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Whether you are a new or experienced we rarely on plan falling off our stand up paddleboard. It is usually something we feel we should avoid at all costs. We can however prepare for the inevitable and make ourselves feel safer by doing so.
Having come from a surfing background I’ve noticed surfers are less worried about falling off when learning. The fact is, when surfing, falling off your board is inevitable. Surfboards are smaller and not designed to fully support our weight without the momentum of a wave behind us. When the wave crashes, typically we fall into the water. It’s expected!
When it comes to falling off a SUP we tend to see it as a failure or a blunder. Falling can be due to poor footing or unexpected waves, anything that will cause us to wobble and lose balance. Often we only fall in when we have made a technical error such as poor footing. Interestingly I see a lot of fear amongst new paddlers compared to new surfers. This fear doesn’t equate to perceived danger however. Falling off a surfboard amongst crashing waves is more likely to cause injury than falling into flat water.
Hazzards of surfing
This article isn’t to say one sport is more dangerous than the other. My aim is to unpack the fears around falling of your stand up paddleboard and discuss how you can feel safe. Here are some of the dangers surfers face when learning that flat water SUP boarders don’t need to consider;
- Once under the water you are more likely to be spun around by the surf and lose sense of direction. Friends of mine have thought they were swimming up to the surface but have actually been alarmed at hitting the sandy bottom
- You can be dragged under by the wave
- You come off faster
- There is more of a likelihood of hitting other surfers when you are still learning to manoeuvre your board
- If you come off too close to the shore you can hit the bottom hard
- A wave can pick up your surfboard and hit you in the head if you fall off the wrong way
Falling Off – Don’t Plan but Do Prepare
There are many things to consider to help alleviate the fear of falling when going out for a paddle session are;
Look at where you plan to SUP. Does your location have calm and tranquil water such as a lake or is there swell and waves. Obviously the more swell there is the greater the chance of falling off your stand up paddleboard. If you are wishing to avoid falling in it is better to choose calm water while you learn.
What is the windspeed?
The lower the wind speed the better while you are learning. While it is less likely to be the reason that you fall from your board, it can certainly factor in when it comes to decision making. If the wind speed is particularly high, new paddlers can tend to panic making their stance or paddle technique less effective and more likely to lead to them getting off balance and falling off their stand up paddleboard. For more information check out our post on Wind Speed, Resistance and Stand Up Paddleboarding here.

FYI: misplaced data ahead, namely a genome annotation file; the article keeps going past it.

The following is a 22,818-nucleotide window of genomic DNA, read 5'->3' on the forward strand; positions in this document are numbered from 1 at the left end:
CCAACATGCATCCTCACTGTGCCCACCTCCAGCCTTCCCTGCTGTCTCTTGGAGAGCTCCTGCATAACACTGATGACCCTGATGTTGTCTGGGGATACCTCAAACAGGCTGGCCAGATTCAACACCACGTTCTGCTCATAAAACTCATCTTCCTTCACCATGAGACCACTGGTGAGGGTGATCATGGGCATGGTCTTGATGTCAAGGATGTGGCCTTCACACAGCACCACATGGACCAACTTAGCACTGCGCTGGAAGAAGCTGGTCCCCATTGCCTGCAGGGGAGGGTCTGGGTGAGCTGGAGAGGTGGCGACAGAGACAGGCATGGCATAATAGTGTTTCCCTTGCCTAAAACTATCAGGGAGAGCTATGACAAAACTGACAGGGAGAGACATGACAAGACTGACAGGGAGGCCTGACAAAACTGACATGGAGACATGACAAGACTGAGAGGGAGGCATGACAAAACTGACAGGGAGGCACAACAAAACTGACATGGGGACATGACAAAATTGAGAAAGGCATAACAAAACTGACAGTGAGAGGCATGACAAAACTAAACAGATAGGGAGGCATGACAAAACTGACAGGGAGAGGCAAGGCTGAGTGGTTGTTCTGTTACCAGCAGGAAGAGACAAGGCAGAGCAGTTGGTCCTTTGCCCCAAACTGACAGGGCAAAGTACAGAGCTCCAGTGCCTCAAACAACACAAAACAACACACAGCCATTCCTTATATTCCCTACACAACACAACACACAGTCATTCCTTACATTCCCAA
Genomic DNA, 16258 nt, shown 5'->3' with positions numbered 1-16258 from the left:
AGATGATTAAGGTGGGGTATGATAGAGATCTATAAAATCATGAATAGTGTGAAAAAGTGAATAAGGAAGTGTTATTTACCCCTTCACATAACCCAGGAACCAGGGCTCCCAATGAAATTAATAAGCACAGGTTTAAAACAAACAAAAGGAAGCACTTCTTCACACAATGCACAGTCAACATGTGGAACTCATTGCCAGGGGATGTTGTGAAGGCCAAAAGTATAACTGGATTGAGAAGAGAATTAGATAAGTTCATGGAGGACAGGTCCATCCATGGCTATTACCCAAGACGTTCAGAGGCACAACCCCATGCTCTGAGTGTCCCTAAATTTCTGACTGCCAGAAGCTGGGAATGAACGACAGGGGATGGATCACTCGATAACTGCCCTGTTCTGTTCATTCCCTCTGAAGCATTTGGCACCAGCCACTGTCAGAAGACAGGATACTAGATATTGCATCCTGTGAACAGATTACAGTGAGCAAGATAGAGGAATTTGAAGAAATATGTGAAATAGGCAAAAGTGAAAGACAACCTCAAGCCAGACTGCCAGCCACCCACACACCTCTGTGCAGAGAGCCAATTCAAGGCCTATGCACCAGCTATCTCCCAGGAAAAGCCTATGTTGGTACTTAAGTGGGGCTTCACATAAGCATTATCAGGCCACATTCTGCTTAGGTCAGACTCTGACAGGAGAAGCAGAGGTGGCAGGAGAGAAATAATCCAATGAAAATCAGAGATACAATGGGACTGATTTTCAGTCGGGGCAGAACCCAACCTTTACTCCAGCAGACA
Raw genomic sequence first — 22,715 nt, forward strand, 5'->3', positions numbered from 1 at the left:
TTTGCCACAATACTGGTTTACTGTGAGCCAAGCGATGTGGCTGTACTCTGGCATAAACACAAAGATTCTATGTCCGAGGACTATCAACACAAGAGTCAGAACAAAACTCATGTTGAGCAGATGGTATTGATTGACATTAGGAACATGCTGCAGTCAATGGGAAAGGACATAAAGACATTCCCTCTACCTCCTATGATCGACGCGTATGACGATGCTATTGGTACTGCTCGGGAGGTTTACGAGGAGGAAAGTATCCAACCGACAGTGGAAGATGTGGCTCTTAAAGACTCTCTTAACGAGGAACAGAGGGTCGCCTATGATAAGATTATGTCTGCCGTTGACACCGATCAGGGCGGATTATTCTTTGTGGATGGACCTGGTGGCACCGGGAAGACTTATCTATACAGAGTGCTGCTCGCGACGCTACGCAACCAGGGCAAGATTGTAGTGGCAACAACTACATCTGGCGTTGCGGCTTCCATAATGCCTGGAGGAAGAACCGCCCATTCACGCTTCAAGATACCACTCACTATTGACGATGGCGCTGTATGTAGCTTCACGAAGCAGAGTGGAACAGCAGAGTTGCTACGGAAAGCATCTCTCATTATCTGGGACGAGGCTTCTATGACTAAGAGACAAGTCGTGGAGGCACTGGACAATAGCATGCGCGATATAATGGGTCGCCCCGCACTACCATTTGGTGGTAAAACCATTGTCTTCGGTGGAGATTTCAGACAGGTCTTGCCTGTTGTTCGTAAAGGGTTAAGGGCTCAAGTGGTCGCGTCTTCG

How deep is the water you are paddling on?
The depth of the water can help build confidence in the new paddler. If the water is clear enough you can see a sandy ocean or lake floor. By knowing that you can stand up with your head above the water, you are more likely to feel safe.
Are there Aquatic plants?
Aquatic plants can be problematic and usually are somewhat underestimated by anyone who hasn’t come into contact with them. Here in Scotland there is many myths and legends about Selkies and Kelpies who pull unwary swimmers beneath the surface! Like most myths there is a level of truth in these tales when you consider the effect of becoming entangled in plantlife which is believed to be the origin of the legend. Depending on where you live in the world, aquatic plant life can also be home to aquatic creatures of varying levels of threat from stings and bites.
What is the surface below the water?
It is important to know what surface is below the water. Just recently we were reminded of this. We were paddling in a Loch that we’d previously visited but from a different launch spot. Elsewhere we had found a firm stone and sand surface. It was easily solid enough to stand on while getting on our boards. At the new location it was muddy and silty with reeds and was quite problematic. There was nothing to push off from and our feet were sucked into the mud. It was clear how easily you could become stuck in these conditions. This would make getting back on your board really difficult.
Knowing the water temperature is really important even more so when you are learning. By ensuring that you have the right level of clothing to keep warm in colder waters such as a wetsuit, a dry suit you reduce the sense of panic you may feel at falling. See below for more information or check out our Frequently Asked Questions about the gear we use.